Different varieties sitting postures:
A. Common sitting postures:
1. Chair sitting
2. Crossed sitting
3. Crossed sitting with arms wrapped around both knees & locked in front
4. Half crossed sitting
5. Crook sitting
6. Inclined sitting (to back)
7. Inclined sitting (to sides)
8. Inclined long sitting
9. Side sitting
10. Stoop sitting
11. Fall out sitting
12. Ride sitting
13. Kneel sitting
14. Crouch sitting
B. Activities in sitting:
1. Twisting in sitting
2. Bending & reaching in sitting (sidewise- office works & in front- driving)
3. Hitching & Hiking (to relieve pressure on buttocks in prolonged sitting)
C. Co-existing unavoidable stress factors in sitting:
1. Whole body vibration (driving)
2. Noise stress
3. Visual stress
4. Psychological stress
Analysis of muscle work in sitting posture:
Ideal sitting posture: The following discussion is in the context of a quiet ideal chair sitting posture without any upper limb activity. The position is taken on a flat base chair or stool, the height & width of the sitting area allow the thighs to supported & hips and knees is flexed to 900 . In ideal sitting femora are parallel to each other & feet rest on the floor with ankle at 900 where as hells are vertically below the knees.
Muscle work in ideal sitting posture:
a. Joints of lower extremity have no muscle work except at hip. Flexors of hip work in reverse origin insertion fashion to prevent slumping of the lumbar spine.
b. Joints of spine:
i. Global extensor muscles of the spine (Ex-Multifidus): these postural muscles keep the trunk upright. Action of these muscles may be counterproductive at lumbar & cervical spine where it’s action produces a bow string effect & increases the lordotic curvature leading to reduction in the over all height of the spine at these places. Therefore at the lumbar & cervical spine this action must be counteracted by the local flexors (lumbar & cervical spine flexors) to ensure local spine lengthening and maintain the correct & ideal local spine posture.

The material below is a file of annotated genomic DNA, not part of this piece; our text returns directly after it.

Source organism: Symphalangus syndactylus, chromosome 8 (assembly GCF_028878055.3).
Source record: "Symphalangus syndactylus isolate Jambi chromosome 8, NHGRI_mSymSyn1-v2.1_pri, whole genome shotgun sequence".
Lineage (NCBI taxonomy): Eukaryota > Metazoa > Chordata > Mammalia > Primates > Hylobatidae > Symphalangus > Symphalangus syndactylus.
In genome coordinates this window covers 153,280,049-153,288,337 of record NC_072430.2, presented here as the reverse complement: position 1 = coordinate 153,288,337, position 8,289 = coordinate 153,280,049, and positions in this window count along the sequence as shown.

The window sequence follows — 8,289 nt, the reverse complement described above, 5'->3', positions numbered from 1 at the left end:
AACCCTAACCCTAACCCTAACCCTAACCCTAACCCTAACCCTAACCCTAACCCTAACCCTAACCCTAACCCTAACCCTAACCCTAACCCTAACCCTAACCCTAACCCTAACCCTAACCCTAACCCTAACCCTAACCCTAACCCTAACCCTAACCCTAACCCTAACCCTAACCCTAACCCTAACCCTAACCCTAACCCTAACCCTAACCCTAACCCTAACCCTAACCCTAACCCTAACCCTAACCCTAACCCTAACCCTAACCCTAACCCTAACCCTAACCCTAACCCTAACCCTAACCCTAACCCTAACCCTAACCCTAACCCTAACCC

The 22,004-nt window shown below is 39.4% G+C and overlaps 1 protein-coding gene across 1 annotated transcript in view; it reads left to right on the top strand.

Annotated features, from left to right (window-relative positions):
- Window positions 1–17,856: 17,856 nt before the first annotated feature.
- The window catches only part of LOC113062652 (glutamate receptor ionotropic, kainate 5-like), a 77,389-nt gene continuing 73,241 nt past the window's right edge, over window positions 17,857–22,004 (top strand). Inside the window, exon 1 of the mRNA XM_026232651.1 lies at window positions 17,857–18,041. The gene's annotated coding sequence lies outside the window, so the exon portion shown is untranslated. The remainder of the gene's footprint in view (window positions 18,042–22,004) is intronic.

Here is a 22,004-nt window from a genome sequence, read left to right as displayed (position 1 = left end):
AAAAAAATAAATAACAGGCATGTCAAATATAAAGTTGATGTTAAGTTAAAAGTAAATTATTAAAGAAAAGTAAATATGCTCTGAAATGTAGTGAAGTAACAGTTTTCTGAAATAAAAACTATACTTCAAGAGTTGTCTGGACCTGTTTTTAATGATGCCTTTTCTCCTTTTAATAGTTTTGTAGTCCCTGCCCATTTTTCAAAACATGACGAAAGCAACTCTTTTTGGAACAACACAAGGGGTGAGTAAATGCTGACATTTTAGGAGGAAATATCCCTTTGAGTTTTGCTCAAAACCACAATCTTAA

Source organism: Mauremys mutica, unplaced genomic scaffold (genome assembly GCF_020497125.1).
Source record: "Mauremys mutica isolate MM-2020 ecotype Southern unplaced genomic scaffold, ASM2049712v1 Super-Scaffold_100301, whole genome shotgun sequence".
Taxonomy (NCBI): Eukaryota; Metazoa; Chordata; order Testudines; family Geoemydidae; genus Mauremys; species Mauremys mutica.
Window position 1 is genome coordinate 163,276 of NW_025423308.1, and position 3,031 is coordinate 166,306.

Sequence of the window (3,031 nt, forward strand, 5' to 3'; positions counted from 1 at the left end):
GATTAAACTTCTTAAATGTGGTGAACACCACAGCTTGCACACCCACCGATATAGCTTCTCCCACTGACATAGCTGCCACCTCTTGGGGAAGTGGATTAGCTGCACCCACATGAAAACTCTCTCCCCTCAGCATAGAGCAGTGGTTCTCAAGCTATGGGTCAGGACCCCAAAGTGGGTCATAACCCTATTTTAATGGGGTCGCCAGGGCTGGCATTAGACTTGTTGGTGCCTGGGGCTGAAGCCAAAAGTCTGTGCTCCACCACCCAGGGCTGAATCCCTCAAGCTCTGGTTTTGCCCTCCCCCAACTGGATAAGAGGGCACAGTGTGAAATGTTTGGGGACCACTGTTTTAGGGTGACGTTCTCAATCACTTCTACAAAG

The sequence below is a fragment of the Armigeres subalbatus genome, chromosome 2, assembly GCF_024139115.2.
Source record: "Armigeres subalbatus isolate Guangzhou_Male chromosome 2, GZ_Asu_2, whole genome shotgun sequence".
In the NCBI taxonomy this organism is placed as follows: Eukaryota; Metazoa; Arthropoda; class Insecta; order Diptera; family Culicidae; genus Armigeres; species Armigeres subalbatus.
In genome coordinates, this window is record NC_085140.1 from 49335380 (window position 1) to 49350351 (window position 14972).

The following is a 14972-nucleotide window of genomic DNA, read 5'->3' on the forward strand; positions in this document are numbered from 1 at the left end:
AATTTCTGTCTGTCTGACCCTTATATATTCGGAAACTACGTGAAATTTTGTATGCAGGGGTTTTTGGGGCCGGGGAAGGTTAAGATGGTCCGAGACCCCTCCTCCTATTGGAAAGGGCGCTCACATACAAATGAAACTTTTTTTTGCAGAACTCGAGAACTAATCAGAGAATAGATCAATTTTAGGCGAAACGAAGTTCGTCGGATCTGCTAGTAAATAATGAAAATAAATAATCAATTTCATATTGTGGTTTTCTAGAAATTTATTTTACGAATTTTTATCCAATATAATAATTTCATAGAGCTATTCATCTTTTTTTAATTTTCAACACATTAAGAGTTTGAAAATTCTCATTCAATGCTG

ii. Flexors of the lumbar spine (Abdominals): In sitting they must work to prevent the bow string effect produced by the global extensor muscle. Scientific literature indicates they contract in an in to out fashion. Hence transverse abdominis is of prime importance in maintaining the core stability & correct spinal alignment. Where as the straight abdominals (rectus abdominis) maintain the correct pelvic tilt matching the spine alignment so that correct contact points are maintained at the chair base- body interface.
iii. Flexors of the cervical spine (pre-vertebral neck muscles) act to prevent the bow string effect produced by the global extensor muscle.
iv. Posture of the head on the cervical spine is finely controlled at the CVJ & at atlanto-axial joint by own set of flexors-extensors to maintain this sagittal posture.
c. Other joints in sitting:
i. TMJ: elevators of the mandible close the mouth against the pull of the gravity.
ii. Thoraco-scapular junction: Thoraco scapular muscle (rhomboids) retracts the scapula so that the glenoid cavity faces laterally. Cervico scapular muscles (levator scapulae) work to elevate a depress scapula due to the pull of the gravity.
d. Joints of upper extremity: No muscle work is required for quite sitting but sitting with occupational arm demands may leads to more activation of the external rotators of the arm, abductors, elbow flexors, forearm pronators, wrist extensors & finger flexors.